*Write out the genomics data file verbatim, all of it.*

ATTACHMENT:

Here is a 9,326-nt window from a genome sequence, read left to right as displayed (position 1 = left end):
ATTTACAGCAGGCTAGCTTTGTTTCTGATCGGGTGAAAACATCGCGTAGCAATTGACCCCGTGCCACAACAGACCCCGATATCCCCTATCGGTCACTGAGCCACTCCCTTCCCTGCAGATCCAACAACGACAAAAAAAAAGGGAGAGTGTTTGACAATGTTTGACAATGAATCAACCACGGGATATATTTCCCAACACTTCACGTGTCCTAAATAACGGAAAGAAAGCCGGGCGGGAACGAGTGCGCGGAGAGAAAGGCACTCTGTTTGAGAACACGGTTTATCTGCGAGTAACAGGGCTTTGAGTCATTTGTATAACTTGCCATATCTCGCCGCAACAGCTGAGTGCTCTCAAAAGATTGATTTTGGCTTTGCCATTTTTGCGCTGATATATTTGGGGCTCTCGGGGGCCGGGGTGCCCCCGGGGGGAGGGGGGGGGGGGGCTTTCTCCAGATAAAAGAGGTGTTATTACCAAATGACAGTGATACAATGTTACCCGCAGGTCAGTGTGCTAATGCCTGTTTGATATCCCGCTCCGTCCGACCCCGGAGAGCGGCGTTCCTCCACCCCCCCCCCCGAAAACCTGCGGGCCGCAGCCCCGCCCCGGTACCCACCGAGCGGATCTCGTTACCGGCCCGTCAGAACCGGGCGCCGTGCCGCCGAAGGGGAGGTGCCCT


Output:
Here is a 9,326-nt window from a genome sequence, read left to right as displayed (position 1 = left end):
ATTTACAGCAGGCTAGCTTTGTTTCTGATCGGGTGAAAACATCGCGTAGCAATTGACCCCGTGCCACAACAGACCCCGATATCCCCTATCGGTCACTGAGCCACTCCCTTCCCTGCAGATCCAACAACGACAAAAAAAAAGGGAGAGTGTTTGACAATGTTTGACAATGAATCAACCACGGGATATATTTCCCAACACTTCACGTGTCCTAAATAACGGAAAGAAAGCCGGGCGGGAACGAGTGCGCGGAGAGAAAGGCACTCTGTTTGAGAACACGGTTTATCTGCGAGTAACAGGGCTTTGAGTCATTTGTATAACTTGCCATATCTCGCCGCAACAGCTGAGTGCTCTCAAAAGATTGATTTTGGCTTTGCCATTTTTGCGCTGATATATTTGGGGCTCTCGGGGGCCGGGGTGCCCCCGGGGGGAGGGGGGGGGGGGGCTTTCTCCAGATAAAAGAGGTGTTATTACCAAATGACAGTGATACAATGTTACCCGCAGGTCAGTGTGCTAATGCCTGTTTGATATCCCGCTCCGTCCGACCCCGGAGAGCGGCGTTCCTCCACCCCCCCCCCCGAAAACCTGCGGGCCGCAGCCCCGCCCCGGTACCCACCGAGCGGATCTCGTTACCGGCCCGTCAGAACCGGGCGCCGTGCCGCCGAAGGGGAGGTGCCCT